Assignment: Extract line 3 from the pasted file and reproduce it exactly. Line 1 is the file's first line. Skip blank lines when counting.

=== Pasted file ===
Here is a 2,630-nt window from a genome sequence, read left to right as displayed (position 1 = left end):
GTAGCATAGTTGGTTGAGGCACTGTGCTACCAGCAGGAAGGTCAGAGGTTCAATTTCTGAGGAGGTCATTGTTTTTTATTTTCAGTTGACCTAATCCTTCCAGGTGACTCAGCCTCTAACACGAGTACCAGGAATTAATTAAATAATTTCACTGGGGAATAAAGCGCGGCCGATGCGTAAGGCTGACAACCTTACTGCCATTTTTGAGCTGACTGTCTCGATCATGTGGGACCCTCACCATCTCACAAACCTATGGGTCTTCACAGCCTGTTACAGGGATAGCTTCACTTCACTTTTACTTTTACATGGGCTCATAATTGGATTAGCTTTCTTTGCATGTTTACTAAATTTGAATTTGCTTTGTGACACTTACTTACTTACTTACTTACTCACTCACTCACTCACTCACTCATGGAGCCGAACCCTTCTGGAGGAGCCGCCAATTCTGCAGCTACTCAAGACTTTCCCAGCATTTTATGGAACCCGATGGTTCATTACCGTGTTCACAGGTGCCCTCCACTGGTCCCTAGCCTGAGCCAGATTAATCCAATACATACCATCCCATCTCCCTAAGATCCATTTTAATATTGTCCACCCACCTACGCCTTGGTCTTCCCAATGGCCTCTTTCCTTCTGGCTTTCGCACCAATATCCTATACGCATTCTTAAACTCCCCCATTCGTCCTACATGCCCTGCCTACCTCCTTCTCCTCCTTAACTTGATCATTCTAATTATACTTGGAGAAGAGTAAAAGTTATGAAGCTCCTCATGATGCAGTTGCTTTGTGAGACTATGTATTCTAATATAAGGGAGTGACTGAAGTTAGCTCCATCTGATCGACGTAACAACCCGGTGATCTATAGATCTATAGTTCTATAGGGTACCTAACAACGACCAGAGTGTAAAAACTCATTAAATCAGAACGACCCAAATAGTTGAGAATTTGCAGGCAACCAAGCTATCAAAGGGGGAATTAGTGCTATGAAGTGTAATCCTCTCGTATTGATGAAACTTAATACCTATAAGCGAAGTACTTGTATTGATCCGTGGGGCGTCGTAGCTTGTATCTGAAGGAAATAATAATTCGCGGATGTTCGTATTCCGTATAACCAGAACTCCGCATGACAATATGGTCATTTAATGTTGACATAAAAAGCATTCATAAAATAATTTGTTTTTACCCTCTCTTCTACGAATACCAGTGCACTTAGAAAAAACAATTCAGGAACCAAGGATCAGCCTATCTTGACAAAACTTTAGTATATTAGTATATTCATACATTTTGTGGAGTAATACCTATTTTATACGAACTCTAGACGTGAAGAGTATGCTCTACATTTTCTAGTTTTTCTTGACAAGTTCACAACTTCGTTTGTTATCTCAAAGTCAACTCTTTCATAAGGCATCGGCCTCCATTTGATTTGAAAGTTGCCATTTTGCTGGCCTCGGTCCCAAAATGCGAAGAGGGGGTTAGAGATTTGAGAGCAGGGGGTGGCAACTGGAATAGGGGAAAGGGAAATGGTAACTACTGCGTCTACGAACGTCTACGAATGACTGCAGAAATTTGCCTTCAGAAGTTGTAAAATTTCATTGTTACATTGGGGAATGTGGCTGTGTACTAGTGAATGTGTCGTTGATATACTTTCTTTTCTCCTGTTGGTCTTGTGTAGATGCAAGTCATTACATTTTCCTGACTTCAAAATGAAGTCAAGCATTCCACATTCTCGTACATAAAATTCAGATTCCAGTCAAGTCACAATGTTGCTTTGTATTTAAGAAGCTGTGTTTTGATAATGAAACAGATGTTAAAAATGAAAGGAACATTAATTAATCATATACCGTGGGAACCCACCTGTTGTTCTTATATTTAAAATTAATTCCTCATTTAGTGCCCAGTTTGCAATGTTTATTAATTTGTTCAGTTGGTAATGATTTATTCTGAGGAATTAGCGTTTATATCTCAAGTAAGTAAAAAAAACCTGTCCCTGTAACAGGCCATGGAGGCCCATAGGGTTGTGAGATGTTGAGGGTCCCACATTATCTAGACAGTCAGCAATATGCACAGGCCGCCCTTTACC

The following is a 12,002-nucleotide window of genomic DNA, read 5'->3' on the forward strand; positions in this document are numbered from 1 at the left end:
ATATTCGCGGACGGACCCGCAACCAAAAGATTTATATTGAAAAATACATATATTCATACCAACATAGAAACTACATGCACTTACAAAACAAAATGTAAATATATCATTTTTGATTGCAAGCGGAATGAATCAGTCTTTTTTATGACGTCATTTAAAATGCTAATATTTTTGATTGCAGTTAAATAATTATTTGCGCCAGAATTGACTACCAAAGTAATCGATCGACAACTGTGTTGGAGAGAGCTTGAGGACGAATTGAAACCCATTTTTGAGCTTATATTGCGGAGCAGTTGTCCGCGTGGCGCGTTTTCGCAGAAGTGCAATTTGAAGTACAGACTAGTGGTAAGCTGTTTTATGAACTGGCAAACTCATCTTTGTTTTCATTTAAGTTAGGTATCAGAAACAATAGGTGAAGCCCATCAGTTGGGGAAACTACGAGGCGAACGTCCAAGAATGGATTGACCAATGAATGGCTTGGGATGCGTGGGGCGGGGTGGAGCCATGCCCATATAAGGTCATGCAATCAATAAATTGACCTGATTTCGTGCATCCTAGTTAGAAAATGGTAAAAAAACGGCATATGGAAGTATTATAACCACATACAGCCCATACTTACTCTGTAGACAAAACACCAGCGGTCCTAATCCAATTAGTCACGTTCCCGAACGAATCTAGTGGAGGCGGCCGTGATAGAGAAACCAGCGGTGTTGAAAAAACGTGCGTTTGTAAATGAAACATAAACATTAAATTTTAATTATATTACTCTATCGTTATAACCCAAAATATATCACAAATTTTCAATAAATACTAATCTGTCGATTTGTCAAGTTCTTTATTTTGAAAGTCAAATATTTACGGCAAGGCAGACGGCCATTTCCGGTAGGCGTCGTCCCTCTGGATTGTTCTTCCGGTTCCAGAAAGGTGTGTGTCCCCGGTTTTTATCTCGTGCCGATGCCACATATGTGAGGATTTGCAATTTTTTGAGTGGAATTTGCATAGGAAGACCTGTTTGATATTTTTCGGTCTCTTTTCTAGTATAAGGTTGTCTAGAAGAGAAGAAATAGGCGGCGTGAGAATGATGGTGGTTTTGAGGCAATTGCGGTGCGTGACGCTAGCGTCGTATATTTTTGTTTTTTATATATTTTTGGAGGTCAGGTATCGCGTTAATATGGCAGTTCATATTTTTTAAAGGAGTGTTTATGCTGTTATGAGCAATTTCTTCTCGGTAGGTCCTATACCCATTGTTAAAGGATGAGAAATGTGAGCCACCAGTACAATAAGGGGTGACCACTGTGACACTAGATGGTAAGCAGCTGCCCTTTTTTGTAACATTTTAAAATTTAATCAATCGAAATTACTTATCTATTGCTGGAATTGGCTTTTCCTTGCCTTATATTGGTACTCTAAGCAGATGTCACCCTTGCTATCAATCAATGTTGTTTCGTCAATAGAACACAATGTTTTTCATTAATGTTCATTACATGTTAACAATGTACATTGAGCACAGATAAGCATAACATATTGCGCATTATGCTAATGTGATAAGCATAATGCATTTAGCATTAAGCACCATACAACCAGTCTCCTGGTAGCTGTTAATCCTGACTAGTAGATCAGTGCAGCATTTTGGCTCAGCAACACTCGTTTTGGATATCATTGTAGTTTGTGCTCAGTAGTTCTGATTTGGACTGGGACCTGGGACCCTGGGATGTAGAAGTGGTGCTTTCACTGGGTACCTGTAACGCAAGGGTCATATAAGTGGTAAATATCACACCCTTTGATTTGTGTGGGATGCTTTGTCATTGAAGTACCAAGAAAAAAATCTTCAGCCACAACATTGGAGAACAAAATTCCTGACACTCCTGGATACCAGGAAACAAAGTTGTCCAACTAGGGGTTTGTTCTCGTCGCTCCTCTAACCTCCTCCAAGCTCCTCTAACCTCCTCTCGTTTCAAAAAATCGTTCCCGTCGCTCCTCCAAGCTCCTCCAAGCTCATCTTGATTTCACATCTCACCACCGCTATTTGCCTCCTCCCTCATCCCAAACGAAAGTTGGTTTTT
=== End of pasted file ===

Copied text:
The following is a 12,002-nucleotide window of genomic DNA, read 5'->3' on the forward strand; positions in this document are numbered from 1 at the left end: